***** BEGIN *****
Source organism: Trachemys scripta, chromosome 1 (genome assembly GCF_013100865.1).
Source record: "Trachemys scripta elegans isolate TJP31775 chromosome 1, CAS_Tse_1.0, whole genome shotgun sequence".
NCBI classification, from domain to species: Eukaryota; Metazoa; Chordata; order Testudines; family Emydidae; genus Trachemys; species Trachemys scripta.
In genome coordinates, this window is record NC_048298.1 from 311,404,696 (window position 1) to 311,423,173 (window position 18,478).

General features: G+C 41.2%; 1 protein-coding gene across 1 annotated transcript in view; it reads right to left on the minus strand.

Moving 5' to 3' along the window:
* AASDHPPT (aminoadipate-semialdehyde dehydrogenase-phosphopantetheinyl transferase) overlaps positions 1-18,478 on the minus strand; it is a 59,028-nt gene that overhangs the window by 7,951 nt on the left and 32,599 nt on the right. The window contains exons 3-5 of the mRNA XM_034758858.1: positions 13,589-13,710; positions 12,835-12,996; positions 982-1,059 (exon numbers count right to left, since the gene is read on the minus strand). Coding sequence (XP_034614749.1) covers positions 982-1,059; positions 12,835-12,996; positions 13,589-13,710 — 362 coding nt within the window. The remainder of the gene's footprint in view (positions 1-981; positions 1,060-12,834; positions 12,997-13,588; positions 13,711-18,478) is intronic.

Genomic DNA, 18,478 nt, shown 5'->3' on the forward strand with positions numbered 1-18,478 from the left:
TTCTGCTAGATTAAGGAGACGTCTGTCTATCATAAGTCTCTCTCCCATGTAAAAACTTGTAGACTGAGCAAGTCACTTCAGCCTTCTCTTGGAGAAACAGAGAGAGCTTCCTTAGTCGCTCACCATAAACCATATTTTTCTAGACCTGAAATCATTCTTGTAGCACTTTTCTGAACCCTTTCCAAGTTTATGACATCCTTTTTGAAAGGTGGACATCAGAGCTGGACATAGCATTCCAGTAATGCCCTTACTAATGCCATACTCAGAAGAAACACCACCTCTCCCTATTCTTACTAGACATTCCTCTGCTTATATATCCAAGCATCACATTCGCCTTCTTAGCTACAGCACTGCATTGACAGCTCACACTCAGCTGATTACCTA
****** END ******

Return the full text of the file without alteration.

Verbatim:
Source organism: Trachemys scripta, chromosome 1 (genome assembly GCF_013100865.1).
Source record: "Trachemys scripta elegans isolate TJP31775 chromosome 1, CAS_Tse_1.0, whole genome shotgun sequence".
NCBI classification, from domain to species: Eukaryota; Metazoa; Chordata; order Testudines; family Emydidae; genus Trachemys; species Trachemys scripta.
In genome coordinates, this window is record NC_048298.1 from 311,404,696 (window position 1) to 311,423,173 (window position 18,478).

General features: G+C 41.2%; 1 protein-coding gene across 1 annotated transcript in view; it reads right to left on the minus strand.

Moving 5' to 3' along the window:
* AASDHPPT (aminoadipate-semialdehyde dehydrogenase-phosphopantetheinyl transferase) overlaps positions 1-18,478 on the minus strand; it is a 59,028-nt gene that overhangs the window by 7,951 nt on the left and 32,599 nt on the right. The window contains exons 3-5 of the mRNA XM_034758858.1: positions 13,589-13,710; positions 12,835-12,996; positions 982-1,059 (exon numbers count right to left, since the gene is read on the minus strand). Coding sequence (XP_034614749.1) covers positions 982-1,059; positions 12,835-12,996; positions 13,589-13,710 — 362 coding nt within the window. The remainder of the gene's footprint in view (positions 1-981; positions 1,060-12,834; positions 12,997-13,588; positions 13,711-18,478) is intronic.

Genomic DNA, 18,478 nt, shown 5'->3' on the forward strand with positions numbered 1-18,478 from the left:
TTCTGCTAGATTAAGGAGACGTCTGTCTATCATAAGTCTCTCTCCCATGTAAAAACTTGTAGACTGAGCAAGTCACTTCAGCCTTCTCTTGGAGAAACAGAGAGAGCTTCCTTAGTCGCTCACCATAAACCATATTTTTCTAGACCTGAAATCATTCTTGTAGCACTTTTCTGAACCCTTTCCAAGTTTATGACATCCTTTTTGAAAGGTGGACATCAGAGCTGGACATAGCATTCCAGTAATGCCCTTACTAATGCCATACTCAGAAGAAACACCACCTCTCCCTATTCTTACTAGACATTCCTCTGCTTATATATCCAAGCATCACATTCGCCTTCTTAGCTACAGCACTGCATTGACAGCTCACACTCAGCTGATTACCTA